London [UK], Nov. 6 : Officials in the United States have warned that vigilante poll monitors may pose a danger on Election Day (November 8).
The alarm bells are ringing in the wake of The Guardian reporting that militia members and neo-Nazi groups are taking Republican presidential nominee Donald Trump's claims of ballot rigging seriously.
Without serious evidence, Trump alleged that the election could be "rigged" and even refused to say at the third presidential debate whether he will accept the outcome.
Meanwhile, the Democratic Party has launched a series of legal challenges around the country alleging voter intimidation.
On Friday, an Ohio judge issued a temporary restraining order against the Trump campaign and his unofficial adviser Roger Stone.
The ruling said that anyone who engaged in intimidation or harassment inside or near Ohio polling places would face contempt of court charges.
Republican leaders in some battleground states are reporting a surge of volunteers signing up to serve as official poll watchers and the Trump campaign itself has since August been requesting that volunteers sign up as "election observers" to "Help Me Stop Crooked Hillary From Rigging This Election!".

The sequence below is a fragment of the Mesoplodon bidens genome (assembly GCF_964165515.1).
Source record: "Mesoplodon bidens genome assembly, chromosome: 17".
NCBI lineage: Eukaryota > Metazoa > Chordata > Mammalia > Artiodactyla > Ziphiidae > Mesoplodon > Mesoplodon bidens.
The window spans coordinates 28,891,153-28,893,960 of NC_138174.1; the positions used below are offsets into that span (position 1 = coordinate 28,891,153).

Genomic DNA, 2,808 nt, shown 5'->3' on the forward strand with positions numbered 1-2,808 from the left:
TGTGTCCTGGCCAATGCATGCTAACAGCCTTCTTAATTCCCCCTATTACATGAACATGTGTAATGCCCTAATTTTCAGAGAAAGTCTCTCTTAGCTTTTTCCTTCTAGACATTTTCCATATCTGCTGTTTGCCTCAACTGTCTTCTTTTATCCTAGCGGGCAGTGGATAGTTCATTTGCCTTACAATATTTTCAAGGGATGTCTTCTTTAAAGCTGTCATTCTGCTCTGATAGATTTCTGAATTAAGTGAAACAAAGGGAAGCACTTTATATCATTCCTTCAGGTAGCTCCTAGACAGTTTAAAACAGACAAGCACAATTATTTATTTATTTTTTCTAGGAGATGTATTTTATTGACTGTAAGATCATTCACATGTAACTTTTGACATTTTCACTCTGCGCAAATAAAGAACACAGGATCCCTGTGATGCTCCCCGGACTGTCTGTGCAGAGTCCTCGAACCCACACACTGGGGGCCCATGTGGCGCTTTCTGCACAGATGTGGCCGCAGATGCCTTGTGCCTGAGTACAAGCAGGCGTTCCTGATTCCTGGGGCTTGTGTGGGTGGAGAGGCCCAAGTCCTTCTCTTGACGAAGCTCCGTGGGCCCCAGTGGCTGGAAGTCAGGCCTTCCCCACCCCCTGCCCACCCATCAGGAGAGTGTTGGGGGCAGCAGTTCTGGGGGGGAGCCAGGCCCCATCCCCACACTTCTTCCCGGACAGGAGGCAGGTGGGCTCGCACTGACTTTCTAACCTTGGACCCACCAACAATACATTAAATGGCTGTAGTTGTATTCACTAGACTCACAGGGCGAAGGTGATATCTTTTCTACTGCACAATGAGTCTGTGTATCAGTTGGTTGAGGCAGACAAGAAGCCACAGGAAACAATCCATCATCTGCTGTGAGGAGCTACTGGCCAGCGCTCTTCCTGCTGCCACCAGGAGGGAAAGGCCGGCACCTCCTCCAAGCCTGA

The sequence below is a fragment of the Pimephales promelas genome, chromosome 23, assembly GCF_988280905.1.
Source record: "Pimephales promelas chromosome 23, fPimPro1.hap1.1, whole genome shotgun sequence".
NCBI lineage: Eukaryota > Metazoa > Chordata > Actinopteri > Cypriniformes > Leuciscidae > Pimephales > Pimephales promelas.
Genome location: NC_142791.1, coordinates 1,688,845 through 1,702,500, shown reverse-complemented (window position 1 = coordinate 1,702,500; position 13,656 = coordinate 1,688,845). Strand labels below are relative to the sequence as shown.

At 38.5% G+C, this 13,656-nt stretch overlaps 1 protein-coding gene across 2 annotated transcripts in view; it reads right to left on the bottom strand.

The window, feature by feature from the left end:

The Ohio Democratic Party had claimed in its lawsuit that the Trump campaign, Stone and his political action committee Stop the Steal were conspiring to suppress minorities in urban areas from casting ballots.
Republicans, who say that party volunteers are engaging in normal poll watching, on Thursday fought back against the charges of wrongdoing before judges in Nevada and Arizona.
There have been fears that some individuals may be present with guns outside polling stations to intimidate voters in states with open carry laws.
While having trained partisan observers inside polling places is a normal part of the voting process, "Trump has encouraged people to go on their own and check out what's going on in polling places.
These are going to be untrained people hyped up on what Trump has said," Rick Hasen, one of the country's leading election law experts, said.
"I'm worried that there are going to be confrontations and potential violence at the polls," he added.